| || |
The area is designed for walking. It is generally flat, car free in most parts, with footways connecting to the Casino and to the Powerhouse Museum. There are directional signs to the major sights scattered around and maps available at the tourist information.
The area is designed for walking. It is generally flat, carfree in most parts, with footways connecting to the Casino and to the Powerhouse Museum. There are directional signs to the major sights scattered around and maps available at the tourist information.
| || |
There is a little motorised train that does a loop around precinct, useful for tired little (or big) legs. At $4.50 for adults and $3.50 for children one-way
. This makes it one of the most expensive one way trips for children anywhere in Sydney, so its best to think of it as a ride rathern than a form of transport. It does go all the way from the far side of Tumbalong Park to the Aquarium, so it can save some walking . It doesn't really travel at pace, so it won't save you much, if any , time over walking. |+|
There is a little motorised train that does a loop around precinct, useful for tired little (or big) legs. At $4.50 for adults and $3.50 for children one-waymakes it one of the most expensive oneway trips for children anywhere in Sydney, so best to think of it as a ride than a form of transport. It does go all the way from the far side of Tumbalong Park to the Aquarium, so it can save some walking, won't much , if any.
| || |
If you are right at the southern end of Darling Harbour by the Entertainment Centre or the Powerhouse Museum then it might be worthwhile getting the light rail if you are going right to the Northern end at the casino.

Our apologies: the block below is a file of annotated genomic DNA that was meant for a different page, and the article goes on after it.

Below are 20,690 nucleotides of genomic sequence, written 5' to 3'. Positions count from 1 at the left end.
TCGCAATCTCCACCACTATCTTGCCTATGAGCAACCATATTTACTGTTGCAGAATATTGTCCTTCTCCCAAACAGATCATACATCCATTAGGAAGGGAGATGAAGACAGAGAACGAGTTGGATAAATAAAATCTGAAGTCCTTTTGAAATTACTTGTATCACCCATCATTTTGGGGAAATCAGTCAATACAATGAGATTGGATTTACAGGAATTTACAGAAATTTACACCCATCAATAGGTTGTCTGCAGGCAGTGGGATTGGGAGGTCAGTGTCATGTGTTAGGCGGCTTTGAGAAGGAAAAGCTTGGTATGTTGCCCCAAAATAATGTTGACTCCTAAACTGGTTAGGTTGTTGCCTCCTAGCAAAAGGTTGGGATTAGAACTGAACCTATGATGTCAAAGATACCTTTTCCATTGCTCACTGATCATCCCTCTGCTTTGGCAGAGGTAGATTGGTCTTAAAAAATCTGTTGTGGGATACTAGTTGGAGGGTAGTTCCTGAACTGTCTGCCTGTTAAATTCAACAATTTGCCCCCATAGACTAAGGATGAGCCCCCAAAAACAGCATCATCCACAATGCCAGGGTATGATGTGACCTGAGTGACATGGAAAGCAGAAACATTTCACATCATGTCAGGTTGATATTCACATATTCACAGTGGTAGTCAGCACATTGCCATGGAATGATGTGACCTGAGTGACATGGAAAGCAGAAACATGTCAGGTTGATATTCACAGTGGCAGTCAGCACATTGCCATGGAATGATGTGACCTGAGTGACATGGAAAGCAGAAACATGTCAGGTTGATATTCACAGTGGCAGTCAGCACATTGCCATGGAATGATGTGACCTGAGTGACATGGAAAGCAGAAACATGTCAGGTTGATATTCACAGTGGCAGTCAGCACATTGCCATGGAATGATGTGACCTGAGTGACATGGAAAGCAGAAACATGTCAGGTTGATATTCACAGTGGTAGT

If you are right at the southern end of Darling Harbour by the Entertainment Centre or the Powerhouse Museumthen it might be worthwhile getting the light rail if you are going right to the Northern end at the casino.
| || |
waters edge and the surround parkland is flat , and accessible to wheelchairs and prams. There are lifts to access Harbourside, King St Wharf, and Cockle Bay Wharf. Darling Harbour is a newer area accessibility has been considered in the design of most areas. |+|
Around the edge and the parklandis flat and accessible to wheelchairs and prams. There are lifts to access Harbourside, King St Wharf, and Cockle Bay Wharf. Darling Harbour is a newer area accessibility has been considered in design.
| || |
There are lots of fountains at the southern end of Darling Harbour, and you will have to walk around them. If you notice people taking an apparently long route, and can see a quicker way to cut across Tumbalong Park, you will find that you have to join the main pathway to go around the fountains. If time is of the essence, then following signs and people who look like they
no where the are going will usually be quicker than meandering around the landscaping. |+|